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Hum Exp Toxicol. 2007 Aug;26(8):623-7.

A simplified acute physiology score in the prediction of acute organophosphate poisoning outcome in an intensive care unit.

Author information

1
Loghman-Hakim Hospital Poison Center, Faculty of Medicine, and Toxicological Research Center (TRC), Shaheed Beheshti University of Medical Sciences, Iran.

Abstract

Organophosphate poisoning (OPP) occurs frequently and accounts for a large number of intoxication cases treated in intensive care units (ICU). Poisoning by these agents is a serious public health problem. Among pesticides, OPs are the main cause of poisoning and death in Loghman-Hakim Poison Center of Tehran, Iran. The aim of this study was to determine the impact of the Simplified Acute Physiology Score (SAPS II) in the prediction of mortality in patients with acute OPP requiring admission to the ICU of Loghman-Hakim Hospital Poison Center over a period of 12 months. This study was a prospective, case-control of records of patients with acute OPP admitted to the ICU between January 2006 and December 2006. The Demographic data were collected and SAPS II score was recorded. During the study period, 24 subjects were admitted to the ICU with acute OPP. All 24 patients (15 male) required endotracheal intubation and mechanical ventilation in addition to gastric decontamination and standard therapy with atropine and oximes and adequate hydration. Of these, 24 patients, eight (five male) died. SAPS II score was significantly higher in the non-survival group than the survival group. Mortality following acute OPP remains high despite adequate intensive care and specific therapy with atropine and oximes. One-third of the subjects needing intensive care die within the hospitalization period. SAPS II scores calculated within the first 24 hours were recognized as good prognostic indicator among patients with acute OPP that required ICU admission. It is concluded that SAPS II score above 11 within the first 24 hours is a predictor of poor outcome in patients with acute OPP requiring ICU admission.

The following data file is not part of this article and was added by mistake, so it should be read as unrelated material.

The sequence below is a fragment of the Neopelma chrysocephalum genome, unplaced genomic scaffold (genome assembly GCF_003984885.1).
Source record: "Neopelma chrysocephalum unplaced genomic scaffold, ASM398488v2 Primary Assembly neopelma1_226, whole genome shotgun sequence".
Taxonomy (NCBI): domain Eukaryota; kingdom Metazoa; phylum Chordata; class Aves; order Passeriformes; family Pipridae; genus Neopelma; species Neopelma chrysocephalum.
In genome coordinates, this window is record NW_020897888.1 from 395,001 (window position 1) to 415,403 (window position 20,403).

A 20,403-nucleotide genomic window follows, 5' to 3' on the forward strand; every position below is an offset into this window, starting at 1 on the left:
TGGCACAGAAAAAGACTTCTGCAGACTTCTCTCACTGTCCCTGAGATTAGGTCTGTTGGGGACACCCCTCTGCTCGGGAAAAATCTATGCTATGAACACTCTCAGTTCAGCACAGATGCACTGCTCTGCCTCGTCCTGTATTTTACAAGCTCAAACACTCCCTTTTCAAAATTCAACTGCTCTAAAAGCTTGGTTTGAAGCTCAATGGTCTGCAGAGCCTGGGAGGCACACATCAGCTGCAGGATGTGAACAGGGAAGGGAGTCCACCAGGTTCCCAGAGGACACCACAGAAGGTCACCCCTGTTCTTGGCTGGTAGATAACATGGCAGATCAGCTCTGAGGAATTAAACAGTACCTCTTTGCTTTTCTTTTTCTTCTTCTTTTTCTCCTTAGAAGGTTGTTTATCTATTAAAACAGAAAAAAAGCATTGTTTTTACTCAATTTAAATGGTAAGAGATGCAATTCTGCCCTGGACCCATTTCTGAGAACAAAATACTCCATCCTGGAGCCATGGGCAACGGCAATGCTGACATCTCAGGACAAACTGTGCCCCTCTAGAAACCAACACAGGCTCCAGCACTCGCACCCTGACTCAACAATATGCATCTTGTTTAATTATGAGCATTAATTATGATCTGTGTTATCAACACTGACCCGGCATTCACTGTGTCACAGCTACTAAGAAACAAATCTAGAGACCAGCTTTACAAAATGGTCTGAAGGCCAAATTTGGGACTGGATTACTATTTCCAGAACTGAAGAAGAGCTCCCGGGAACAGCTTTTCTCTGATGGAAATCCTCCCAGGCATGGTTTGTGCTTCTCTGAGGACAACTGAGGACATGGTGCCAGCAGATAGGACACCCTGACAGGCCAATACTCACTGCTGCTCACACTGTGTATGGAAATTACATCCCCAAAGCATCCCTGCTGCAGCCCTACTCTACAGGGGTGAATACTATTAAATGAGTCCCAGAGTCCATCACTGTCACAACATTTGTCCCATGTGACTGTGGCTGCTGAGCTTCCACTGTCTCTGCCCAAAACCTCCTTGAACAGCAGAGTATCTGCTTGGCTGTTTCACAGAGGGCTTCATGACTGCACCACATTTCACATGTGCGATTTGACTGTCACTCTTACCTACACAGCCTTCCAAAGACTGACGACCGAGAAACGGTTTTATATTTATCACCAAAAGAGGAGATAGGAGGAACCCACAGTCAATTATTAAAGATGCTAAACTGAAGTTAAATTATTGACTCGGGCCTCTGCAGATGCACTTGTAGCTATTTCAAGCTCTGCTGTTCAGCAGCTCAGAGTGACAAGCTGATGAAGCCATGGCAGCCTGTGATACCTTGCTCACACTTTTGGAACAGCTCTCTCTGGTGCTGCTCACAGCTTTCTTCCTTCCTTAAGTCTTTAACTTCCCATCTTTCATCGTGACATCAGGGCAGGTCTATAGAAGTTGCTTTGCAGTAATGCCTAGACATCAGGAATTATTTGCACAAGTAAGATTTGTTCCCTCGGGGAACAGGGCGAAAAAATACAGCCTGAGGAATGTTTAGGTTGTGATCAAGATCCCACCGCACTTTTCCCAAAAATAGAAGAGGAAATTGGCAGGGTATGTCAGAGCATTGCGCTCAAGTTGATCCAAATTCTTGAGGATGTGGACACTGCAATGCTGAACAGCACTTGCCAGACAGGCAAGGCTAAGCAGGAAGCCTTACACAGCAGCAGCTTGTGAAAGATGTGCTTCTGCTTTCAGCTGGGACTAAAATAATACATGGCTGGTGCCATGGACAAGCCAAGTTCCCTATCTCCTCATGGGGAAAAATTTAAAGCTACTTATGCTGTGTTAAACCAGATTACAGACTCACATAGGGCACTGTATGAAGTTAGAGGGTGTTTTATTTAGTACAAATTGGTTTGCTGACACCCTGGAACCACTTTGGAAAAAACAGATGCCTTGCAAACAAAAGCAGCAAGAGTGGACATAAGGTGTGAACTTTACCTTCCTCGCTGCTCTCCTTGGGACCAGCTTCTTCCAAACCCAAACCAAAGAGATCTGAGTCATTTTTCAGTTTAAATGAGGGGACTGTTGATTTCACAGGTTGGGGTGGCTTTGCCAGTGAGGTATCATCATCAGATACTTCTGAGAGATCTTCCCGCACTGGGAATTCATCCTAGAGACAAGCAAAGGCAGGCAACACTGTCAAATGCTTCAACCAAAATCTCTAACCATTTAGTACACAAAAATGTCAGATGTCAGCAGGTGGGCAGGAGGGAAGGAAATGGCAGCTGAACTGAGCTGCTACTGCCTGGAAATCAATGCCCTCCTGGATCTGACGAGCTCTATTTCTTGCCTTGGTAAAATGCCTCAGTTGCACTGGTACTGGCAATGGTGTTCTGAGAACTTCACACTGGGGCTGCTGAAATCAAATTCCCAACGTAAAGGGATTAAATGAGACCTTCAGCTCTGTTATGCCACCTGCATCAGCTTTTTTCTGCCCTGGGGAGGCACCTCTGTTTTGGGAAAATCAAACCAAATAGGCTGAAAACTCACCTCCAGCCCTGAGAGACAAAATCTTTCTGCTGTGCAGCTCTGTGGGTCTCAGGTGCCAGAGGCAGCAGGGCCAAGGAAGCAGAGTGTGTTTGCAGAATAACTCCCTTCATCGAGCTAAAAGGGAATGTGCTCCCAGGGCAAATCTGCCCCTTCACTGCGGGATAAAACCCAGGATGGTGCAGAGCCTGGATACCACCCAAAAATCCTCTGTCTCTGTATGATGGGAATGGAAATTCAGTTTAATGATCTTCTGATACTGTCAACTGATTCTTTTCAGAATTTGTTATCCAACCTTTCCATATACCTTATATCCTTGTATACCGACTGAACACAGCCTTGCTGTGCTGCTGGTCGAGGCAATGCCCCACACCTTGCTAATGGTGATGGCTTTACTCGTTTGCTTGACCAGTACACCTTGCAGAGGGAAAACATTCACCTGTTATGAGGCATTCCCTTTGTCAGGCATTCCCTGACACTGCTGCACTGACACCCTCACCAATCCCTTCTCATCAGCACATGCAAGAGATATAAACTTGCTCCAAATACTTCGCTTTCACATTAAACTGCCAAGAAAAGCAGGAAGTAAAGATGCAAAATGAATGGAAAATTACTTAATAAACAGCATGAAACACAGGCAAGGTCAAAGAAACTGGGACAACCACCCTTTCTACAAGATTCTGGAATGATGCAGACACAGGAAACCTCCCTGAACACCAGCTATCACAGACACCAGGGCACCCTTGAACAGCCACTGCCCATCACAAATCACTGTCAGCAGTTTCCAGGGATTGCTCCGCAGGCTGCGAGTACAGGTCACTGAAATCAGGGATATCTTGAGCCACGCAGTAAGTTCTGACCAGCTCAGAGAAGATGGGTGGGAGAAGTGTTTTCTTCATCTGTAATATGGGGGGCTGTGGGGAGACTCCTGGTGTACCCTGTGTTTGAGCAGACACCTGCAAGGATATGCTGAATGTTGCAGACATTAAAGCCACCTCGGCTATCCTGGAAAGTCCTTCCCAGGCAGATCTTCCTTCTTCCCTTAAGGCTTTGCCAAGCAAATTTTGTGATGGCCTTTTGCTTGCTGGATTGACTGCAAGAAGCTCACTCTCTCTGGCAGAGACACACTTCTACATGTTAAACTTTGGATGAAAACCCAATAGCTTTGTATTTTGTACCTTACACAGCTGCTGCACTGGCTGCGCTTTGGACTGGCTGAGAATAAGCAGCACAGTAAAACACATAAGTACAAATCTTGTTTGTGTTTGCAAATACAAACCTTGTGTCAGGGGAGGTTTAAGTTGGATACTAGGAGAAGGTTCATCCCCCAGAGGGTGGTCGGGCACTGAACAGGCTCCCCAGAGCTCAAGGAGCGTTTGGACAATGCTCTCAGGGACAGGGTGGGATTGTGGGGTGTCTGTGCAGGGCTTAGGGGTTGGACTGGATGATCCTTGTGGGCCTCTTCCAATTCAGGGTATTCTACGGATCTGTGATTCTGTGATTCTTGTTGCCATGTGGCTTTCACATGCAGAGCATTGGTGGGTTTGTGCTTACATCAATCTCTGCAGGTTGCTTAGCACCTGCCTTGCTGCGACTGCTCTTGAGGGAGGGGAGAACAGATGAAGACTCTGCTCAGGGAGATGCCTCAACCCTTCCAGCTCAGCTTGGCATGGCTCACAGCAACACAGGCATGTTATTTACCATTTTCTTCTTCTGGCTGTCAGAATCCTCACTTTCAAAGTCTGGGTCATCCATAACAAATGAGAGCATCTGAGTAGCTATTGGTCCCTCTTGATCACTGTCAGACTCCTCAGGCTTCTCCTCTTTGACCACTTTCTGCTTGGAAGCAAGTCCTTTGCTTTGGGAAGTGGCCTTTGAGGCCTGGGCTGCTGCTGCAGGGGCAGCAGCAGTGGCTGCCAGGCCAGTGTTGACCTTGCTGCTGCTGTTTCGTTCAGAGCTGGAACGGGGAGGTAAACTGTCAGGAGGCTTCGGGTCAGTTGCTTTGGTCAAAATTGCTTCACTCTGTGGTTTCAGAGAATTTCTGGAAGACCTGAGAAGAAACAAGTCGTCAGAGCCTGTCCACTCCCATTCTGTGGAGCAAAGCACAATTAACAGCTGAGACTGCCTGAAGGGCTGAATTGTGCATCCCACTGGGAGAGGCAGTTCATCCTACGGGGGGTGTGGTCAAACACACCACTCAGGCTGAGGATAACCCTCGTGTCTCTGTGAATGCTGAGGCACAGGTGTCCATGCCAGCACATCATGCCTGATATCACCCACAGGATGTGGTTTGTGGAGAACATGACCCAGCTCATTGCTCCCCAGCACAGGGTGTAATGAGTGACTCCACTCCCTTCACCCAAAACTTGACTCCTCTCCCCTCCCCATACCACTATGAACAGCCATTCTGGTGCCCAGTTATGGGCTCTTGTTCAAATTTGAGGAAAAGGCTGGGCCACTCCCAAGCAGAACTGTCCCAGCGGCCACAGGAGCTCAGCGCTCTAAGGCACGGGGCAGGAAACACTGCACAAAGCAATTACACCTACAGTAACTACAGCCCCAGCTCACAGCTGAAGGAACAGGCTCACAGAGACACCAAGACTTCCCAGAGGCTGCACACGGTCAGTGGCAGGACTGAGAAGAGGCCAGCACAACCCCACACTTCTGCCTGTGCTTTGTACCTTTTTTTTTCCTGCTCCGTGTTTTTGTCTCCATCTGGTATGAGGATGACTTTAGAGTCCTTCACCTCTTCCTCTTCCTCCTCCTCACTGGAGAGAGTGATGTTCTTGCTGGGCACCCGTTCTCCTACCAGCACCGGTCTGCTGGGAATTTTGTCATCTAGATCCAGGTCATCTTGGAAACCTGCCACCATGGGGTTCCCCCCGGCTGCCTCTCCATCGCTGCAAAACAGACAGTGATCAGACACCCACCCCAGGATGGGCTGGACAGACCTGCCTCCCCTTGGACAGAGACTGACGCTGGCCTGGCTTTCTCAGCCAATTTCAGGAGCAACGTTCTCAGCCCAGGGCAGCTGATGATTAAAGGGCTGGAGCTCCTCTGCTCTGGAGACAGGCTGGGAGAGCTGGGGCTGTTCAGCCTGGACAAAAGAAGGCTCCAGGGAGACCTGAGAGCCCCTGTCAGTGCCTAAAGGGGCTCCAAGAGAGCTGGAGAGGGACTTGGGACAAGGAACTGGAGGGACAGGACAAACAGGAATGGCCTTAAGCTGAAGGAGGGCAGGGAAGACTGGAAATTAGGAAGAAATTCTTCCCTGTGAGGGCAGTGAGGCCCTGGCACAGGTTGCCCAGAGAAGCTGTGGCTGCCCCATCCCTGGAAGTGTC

PMID:
17884949
DOI:
10.1177/0960327106080453
[Indexed for MEDLINE]

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